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African Human Rights Law Journal

versão On-line ISSN 1996-2096
versão impressa ISSN 1609-073X


KAPINDU, Redson E. Courts and the enforcement of socio-economic rights in Malawi: Jurisprudential trends, challenges and opportunities. Afr. hum. rights law j. [online]. 2013, vol.13, n.1, pp.01-27. ISSN 1996-2096.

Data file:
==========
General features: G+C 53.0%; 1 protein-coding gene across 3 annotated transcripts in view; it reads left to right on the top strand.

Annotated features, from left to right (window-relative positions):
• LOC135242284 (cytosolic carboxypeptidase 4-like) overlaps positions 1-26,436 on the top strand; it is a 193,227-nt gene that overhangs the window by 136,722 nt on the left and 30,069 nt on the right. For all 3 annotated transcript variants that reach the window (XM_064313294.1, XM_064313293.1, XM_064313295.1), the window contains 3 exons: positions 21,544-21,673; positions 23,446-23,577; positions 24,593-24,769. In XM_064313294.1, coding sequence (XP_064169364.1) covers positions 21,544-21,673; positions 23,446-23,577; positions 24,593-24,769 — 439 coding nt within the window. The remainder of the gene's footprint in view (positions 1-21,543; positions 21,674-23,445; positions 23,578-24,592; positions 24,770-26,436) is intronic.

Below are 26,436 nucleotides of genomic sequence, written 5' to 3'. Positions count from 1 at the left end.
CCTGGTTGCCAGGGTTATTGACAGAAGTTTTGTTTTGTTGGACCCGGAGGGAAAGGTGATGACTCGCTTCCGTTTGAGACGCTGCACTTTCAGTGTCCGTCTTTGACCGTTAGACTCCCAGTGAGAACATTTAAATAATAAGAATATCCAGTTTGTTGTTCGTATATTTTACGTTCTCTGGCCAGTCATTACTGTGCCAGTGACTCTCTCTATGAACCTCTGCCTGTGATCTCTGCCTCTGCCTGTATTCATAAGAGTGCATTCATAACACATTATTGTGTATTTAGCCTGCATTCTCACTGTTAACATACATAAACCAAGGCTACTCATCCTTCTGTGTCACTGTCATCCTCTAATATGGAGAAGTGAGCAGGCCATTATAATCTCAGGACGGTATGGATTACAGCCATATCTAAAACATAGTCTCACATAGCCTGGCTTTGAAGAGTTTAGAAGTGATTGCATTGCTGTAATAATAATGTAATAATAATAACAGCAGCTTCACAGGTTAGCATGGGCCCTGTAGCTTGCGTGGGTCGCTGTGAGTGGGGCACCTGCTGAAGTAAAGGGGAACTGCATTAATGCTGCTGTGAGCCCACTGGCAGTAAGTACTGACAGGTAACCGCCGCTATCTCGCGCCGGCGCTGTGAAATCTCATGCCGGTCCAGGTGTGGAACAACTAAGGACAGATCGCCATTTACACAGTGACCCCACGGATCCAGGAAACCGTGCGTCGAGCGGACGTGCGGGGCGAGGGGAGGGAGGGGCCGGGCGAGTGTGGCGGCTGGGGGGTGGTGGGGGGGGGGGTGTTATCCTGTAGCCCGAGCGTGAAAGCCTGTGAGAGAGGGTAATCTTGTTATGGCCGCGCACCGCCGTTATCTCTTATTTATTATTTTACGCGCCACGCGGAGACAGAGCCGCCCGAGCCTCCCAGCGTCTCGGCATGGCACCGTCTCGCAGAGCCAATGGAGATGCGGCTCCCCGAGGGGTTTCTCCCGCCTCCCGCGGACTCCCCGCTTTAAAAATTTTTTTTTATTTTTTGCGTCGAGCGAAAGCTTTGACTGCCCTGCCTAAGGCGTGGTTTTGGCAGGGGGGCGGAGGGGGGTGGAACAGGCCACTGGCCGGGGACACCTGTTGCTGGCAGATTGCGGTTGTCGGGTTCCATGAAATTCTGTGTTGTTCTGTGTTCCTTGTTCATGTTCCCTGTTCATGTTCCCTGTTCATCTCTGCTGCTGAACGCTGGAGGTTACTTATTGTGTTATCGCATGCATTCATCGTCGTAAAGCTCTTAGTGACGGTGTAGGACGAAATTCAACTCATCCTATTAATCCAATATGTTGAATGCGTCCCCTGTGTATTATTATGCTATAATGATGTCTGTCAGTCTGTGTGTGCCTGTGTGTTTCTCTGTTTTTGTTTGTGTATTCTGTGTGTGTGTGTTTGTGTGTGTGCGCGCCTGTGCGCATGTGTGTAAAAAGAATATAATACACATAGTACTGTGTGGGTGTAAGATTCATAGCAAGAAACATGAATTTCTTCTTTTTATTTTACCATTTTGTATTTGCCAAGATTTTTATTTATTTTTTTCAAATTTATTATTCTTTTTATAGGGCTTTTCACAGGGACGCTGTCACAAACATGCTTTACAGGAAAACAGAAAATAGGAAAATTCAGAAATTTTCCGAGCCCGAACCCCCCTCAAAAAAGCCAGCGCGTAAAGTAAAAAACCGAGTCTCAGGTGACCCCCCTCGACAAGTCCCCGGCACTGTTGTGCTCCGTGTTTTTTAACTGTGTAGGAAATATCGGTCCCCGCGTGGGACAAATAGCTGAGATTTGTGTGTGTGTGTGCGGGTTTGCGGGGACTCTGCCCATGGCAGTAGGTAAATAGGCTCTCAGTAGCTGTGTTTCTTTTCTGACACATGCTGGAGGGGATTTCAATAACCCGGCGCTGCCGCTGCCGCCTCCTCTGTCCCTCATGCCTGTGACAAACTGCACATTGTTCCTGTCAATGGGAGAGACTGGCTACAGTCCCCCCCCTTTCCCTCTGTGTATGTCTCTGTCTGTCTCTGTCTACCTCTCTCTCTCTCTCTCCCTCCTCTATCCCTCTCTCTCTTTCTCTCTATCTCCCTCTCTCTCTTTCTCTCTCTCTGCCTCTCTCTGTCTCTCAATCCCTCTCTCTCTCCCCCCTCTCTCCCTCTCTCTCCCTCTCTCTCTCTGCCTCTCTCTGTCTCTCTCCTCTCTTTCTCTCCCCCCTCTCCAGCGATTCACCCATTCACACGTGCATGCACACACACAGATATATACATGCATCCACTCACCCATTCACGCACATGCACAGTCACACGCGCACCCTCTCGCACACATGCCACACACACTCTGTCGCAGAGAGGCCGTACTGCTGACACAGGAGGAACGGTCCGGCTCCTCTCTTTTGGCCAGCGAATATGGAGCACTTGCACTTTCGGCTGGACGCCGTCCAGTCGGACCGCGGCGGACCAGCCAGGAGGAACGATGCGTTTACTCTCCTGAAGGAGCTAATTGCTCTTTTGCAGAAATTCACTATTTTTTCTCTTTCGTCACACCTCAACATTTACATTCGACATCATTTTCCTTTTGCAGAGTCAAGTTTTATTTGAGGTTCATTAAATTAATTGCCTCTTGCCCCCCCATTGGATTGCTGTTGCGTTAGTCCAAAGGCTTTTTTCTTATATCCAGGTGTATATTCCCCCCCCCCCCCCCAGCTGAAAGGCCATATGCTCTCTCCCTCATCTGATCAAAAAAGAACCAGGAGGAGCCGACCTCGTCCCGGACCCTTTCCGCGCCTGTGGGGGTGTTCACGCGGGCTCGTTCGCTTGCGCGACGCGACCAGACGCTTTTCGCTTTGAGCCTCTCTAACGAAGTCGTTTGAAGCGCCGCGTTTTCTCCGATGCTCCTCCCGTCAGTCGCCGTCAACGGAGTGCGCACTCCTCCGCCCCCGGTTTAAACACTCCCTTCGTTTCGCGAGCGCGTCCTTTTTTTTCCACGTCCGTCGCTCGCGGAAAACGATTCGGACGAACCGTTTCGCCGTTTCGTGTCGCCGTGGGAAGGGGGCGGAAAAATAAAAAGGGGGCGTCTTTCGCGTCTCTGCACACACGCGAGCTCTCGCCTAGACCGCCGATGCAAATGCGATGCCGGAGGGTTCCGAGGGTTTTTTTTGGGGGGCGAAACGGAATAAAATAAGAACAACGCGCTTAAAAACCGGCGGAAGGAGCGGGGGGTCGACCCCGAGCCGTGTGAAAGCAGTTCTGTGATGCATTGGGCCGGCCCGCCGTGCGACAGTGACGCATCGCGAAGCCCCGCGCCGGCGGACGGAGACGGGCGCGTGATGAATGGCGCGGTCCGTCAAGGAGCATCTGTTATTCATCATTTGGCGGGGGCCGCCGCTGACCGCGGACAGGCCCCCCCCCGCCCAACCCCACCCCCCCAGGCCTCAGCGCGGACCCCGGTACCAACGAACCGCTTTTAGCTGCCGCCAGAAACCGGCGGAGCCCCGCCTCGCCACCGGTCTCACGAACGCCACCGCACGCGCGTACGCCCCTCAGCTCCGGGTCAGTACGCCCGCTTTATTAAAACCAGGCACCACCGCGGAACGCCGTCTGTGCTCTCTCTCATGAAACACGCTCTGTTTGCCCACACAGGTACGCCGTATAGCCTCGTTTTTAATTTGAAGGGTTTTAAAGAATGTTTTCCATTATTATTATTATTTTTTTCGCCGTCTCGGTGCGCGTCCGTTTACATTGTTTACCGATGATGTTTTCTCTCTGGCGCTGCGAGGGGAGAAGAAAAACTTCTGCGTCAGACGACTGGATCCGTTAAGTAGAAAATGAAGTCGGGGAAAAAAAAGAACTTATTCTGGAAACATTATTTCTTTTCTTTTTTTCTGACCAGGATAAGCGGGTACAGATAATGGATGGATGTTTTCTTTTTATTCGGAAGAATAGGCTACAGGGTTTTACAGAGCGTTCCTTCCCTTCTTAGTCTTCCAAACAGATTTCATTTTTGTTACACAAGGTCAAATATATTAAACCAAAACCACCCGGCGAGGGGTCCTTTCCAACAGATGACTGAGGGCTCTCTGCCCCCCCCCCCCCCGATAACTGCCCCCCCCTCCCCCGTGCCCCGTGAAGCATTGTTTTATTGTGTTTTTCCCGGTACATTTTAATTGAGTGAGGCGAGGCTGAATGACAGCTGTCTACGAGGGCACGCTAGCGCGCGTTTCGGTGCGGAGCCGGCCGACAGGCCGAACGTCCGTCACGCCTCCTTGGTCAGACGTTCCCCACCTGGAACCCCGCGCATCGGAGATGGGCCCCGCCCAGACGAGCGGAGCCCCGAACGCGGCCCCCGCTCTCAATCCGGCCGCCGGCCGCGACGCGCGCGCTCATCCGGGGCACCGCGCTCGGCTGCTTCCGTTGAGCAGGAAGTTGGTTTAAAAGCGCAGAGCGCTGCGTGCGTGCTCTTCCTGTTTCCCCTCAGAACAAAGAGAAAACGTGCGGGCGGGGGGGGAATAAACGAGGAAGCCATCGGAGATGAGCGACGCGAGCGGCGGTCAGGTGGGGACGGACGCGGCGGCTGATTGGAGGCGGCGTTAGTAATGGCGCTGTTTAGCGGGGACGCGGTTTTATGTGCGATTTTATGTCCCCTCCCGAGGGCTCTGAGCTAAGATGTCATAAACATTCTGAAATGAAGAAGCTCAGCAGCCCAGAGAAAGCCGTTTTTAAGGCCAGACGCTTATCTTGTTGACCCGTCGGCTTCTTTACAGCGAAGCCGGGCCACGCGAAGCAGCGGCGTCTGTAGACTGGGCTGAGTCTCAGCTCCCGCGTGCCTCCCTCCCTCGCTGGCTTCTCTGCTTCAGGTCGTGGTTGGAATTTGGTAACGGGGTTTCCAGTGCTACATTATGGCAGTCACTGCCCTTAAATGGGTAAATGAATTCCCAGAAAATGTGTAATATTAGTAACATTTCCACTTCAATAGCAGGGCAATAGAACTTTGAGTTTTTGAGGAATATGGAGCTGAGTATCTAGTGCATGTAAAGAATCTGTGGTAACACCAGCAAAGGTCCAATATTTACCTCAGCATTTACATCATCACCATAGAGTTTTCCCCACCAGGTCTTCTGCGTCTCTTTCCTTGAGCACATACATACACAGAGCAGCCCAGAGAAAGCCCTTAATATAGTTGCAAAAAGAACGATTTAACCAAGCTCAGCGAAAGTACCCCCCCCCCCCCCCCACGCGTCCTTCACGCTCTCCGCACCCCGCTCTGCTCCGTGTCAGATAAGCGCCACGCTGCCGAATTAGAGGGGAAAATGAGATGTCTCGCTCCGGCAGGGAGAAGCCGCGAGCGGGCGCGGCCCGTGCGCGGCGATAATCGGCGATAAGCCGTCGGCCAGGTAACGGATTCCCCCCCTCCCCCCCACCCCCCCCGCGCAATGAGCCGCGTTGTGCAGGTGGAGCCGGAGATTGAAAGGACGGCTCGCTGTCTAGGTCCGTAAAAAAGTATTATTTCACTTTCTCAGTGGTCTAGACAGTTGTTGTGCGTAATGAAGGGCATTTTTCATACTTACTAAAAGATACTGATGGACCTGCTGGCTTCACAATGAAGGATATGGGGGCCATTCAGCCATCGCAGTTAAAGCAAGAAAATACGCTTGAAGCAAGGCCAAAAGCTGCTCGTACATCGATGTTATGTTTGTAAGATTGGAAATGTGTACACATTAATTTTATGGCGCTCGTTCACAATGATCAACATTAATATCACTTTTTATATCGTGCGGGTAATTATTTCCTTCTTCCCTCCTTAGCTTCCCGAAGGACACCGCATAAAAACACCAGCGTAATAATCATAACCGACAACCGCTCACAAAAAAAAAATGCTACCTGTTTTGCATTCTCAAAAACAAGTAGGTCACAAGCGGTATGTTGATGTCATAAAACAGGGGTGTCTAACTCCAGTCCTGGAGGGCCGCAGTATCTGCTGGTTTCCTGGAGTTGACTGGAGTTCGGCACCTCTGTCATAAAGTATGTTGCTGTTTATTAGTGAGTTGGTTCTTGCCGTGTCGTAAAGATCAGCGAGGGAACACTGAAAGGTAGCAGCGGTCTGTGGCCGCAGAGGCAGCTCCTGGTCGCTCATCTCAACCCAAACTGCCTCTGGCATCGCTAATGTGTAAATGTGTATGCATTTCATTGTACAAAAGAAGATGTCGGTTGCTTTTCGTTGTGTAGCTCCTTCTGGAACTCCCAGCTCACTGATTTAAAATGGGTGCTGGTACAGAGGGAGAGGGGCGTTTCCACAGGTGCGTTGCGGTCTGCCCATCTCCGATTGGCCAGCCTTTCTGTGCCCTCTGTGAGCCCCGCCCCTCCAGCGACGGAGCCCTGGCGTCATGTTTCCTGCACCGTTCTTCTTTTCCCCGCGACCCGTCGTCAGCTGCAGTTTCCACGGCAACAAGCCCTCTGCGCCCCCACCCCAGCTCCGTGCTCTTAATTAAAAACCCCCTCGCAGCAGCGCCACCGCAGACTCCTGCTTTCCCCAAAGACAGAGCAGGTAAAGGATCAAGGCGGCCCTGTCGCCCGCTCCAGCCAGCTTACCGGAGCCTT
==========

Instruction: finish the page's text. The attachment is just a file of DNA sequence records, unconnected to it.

Socio-economic rights are of special significance in a developing country such as Malawi. The framers of the Malawian Constitution included the right to development in the country's Bill of Rights. The right to development is not only included as a self-standing right, but is also a conduit for the guarantee of equal access to a range of other socio-economic rights. Regrettably, the record of judicial enforcement of these rights subsequent to 1994 is disappointing. Only in a few cases, largely focusing on a narrow range of rights such as property, work, economic activity and, to a lesser extent, education, have courts directly and significantly dealt with socio-economic rights. Such consideration has also been deficient as courts have failed to develop the content of the rights and to define the nature of the obligations of both the state as well as non-state actors in relation to socio-economic rights. There has been little or no attempt to apply norms of international human rights law and comparable foreign case law. Worse still, in some related cases, courts have stated that they will not deal with any issues that raise policy considerations as such matters are outside the province of judicial competence. This is a problematic approach that could stultify the development of socio-economic rights jurisprudence. The Masangano case, however, offers some hope as it represents the first real attempt to address key socio-economic rights issues such as access to food, clothing, adequate housing and healthcare, albeit in relation to prisoners. While the final decision ultimately turned on cruel, inhuman and degrading treatment or punishment, the High Court of Malawi made some definitive affirmations of the guarantee of a number of these key rights and presented a first real attempt to fashion a time-bound remedy, that also required the state to take positive steps in allocating sufficient resources for the realisation of socio-economic rights for prisoners. The Masangano case represents a good stepping stone upon which courts can stand in developing more systematic and sophisticated jurisprudence on socioeconomic rights in Malawi.

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